Speeches Archive

Signing of Minute 319 to the Mexican Treaty

Remarks Delivered By:
Michael L. Connor, Commissioner

San Diego, Calif.

November 20, 2012

Minute 319 Agreement Signed

Secretary Salazar and his remarks, starting with how proud the Bureau of Reclamation is to be a participant in this historic agreement. Also for me, as Sally alluded to, there's great personal satisfaction in today's agreement. I grew up 40 miles from the border in the El Paso-Juarez region, and it's a pleasure and very satisfying to be a participant in an effort that brings, I think, our two countries closer together.

With respect to the agreement, you've heard a lot about Minute 319 and the various aspects, and I won't go into all the wonderful benefits that I think you will have for both countries, but there are a few remarks that I want to make about the agreement and some areas I want to highlight.

I was listening to the local NRP radio station this morning, and I heard Minute 319 referred to as the US and Mexico agreement to a united front against future drought. So, as a threshold matter, I think the operational provisions, the water infrastructure, and water management improvements, as well as the environmental benefits that will take hold as a result of Minute 319 are much more far reaching than simply drought protection. That certainly is one aspect, but it's not the only aspect.

But I really like the description, though, that was in the radio report, referring to a united front. The United States and Mexico share a border. We share a common culture, and we share natural resources that are critical to our collective wellbeing. It's entirely appropriate that we also share in the strategies and the solutions necessary to adjust water resource challenges that will, quite frankly, will only increase with time.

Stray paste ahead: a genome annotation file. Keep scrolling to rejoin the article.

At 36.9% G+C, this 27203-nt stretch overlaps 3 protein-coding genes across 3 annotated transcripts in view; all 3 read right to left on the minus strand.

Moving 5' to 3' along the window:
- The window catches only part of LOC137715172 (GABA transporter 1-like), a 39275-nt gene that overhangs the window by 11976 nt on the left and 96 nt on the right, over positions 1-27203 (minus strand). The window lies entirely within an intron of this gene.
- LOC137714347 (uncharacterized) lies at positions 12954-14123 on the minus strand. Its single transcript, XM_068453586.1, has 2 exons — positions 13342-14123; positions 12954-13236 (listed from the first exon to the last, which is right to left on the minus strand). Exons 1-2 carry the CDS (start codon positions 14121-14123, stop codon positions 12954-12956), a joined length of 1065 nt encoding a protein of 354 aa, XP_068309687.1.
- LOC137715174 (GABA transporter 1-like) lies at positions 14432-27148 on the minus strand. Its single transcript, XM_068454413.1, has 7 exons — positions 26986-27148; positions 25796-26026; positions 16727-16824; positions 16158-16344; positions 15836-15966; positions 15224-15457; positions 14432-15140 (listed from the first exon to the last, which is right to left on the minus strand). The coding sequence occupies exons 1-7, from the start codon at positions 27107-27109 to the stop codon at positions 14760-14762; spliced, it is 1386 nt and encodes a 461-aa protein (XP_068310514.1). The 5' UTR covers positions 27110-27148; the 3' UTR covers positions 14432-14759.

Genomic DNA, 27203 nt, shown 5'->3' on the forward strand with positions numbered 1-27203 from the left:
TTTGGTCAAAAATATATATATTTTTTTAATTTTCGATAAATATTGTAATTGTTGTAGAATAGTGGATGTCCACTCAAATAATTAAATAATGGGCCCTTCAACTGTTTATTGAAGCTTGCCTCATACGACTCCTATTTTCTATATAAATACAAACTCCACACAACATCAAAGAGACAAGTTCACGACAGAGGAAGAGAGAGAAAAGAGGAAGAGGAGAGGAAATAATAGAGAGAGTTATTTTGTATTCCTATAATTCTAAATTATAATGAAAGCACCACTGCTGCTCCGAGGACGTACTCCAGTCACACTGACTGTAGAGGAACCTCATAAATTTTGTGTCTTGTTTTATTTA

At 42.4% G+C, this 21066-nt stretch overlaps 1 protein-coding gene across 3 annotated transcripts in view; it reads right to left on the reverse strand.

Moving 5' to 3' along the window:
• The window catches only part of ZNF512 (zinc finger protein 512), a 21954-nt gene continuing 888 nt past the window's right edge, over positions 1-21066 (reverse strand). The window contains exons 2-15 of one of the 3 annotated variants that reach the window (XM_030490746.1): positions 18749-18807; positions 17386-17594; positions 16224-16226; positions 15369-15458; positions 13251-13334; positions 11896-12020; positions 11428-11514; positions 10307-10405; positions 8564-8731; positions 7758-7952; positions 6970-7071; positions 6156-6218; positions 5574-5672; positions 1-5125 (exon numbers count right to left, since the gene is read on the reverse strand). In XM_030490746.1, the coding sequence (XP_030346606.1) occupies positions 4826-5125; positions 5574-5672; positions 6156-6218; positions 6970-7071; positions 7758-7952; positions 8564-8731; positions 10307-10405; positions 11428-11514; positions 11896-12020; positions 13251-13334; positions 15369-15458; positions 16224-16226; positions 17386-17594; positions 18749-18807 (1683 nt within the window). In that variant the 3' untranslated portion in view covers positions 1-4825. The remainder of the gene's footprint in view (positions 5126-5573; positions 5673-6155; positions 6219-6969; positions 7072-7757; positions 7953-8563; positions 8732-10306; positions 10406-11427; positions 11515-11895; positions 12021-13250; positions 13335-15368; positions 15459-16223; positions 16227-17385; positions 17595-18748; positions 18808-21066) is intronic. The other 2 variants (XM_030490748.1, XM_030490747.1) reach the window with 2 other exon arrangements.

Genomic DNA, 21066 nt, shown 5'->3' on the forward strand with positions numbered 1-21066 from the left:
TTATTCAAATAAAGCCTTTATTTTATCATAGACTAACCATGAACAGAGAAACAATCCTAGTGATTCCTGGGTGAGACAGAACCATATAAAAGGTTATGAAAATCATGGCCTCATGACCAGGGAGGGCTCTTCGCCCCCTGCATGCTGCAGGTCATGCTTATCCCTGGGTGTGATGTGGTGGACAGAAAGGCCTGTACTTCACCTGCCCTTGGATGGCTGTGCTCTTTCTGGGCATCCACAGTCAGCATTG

In two to three weeks, the Bureau of Reclamation, with the great help of our partners at Seven Basin States, we will release a Colorado River Basin study that will highlight water supply and demand imbalances that will occur throughout the Colorado River Basin through the year 2060.

On average, as indicated in that report and some of the technical work that's already been released, on average that imbalance could be as much as 3.2 million acre feet on an annual basis.

The study will also identify strategies to address the projected imbalances. Clearly today's agreement between the US and Mexico will be an integral aspect of that overall strategy, and it will protect both countries' long term interests in water resources in the basin.

Minute 319 is a crowning achievement in an unprecedented three years of cooperation between our two countries. Under IBWC's leadership, we've signed four significant minutes, counting the minute that we'll sign today, Minutes 316, 317, and 318.

These minutes demonstrate that we are more than just neighbors. We are now partners from here and into the future.

In conclusion, I want to talk about the process and the teamwork, because as alluded to here also, I think that's just as important as the substance itself. I want to recognize some of the key players who made today possible, although I recognize that there are so many key players that I will not be able to name each person individually.